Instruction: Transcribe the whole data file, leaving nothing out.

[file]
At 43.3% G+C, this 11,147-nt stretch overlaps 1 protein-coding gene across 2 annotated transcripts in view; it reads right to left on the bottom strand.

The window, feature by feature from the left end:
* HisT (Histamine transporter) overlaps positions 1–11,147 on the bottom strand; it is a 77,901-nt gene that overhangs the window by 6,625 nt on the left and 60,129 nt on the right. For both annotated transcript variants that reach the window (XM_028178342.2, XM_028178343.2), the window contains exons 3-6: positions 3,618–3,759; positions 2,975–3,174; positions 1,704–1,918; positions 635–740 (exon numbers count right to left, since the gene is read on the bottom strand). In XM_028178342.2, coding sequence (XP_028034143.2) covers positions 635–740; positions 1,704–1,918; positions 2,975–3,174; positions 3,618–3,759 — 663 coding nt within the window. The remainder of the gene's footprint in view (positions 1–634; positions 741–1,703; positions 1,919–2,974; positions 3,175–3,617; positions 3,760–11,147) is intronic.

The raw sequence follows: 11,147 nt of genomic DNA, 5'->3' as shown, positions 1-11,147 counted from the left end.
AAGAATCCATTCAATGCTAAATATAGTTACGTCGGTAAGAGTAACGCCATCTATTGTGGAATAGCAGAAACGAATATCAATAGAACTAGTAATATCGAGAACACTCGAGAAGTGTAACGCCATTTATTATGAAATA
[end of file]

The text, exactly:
At 43.3% G+C, this 11,147-nt stretch overlaps 1 protein-coding gene across 2 annotated transcripts in view; it reads right to left on the bottom strand.

The window, feature by feature from the left end:
* HisT (Histamine transporter) overlaps positions 1–11,147 on the bottom strand; it is a 77,901-nt gene that overhangs the window by 6,625 nt on the left and 60,129 nt on the right. For both annotated transcript variants that reach the window (XM_028178342.2, XM_028178343.2), the window contains exons 3-6: positions 3,618–3,759; positions 2,975–3,174; positions 1,704–1,918; positions 635–740 (exon numbers count right to left, since the gene is read on the bottom strand). In XM_028178342.2, coding sequence (XP_028034143.2) covers positions 635–740; positions 1,704–1,918; positions 2,975–3,174; positions 3,618–3,759 — 663 coding nt within the window. The remainder of the gene's footprint in view (positions 1–634; positions 741–1,703; positions 1,919–2,974; positions 3,175–3,617; positions 3,760–11,147) is intronic.

The raw sequence follows: 11,147 nt of genomic DNA, 5'->3' as shown, positions 1-11,147 counted from the left end.
AAGAATCCATTCAATGCTAAATATAGTTACGTCGGTAAGAGTAACGCCATCTATTGTGGAATAGCAGAAACGAATATCAATAGAACTAGTAATATCGAGAACACTCGAGAAGTGTAACGCCATTTATTATGAAATA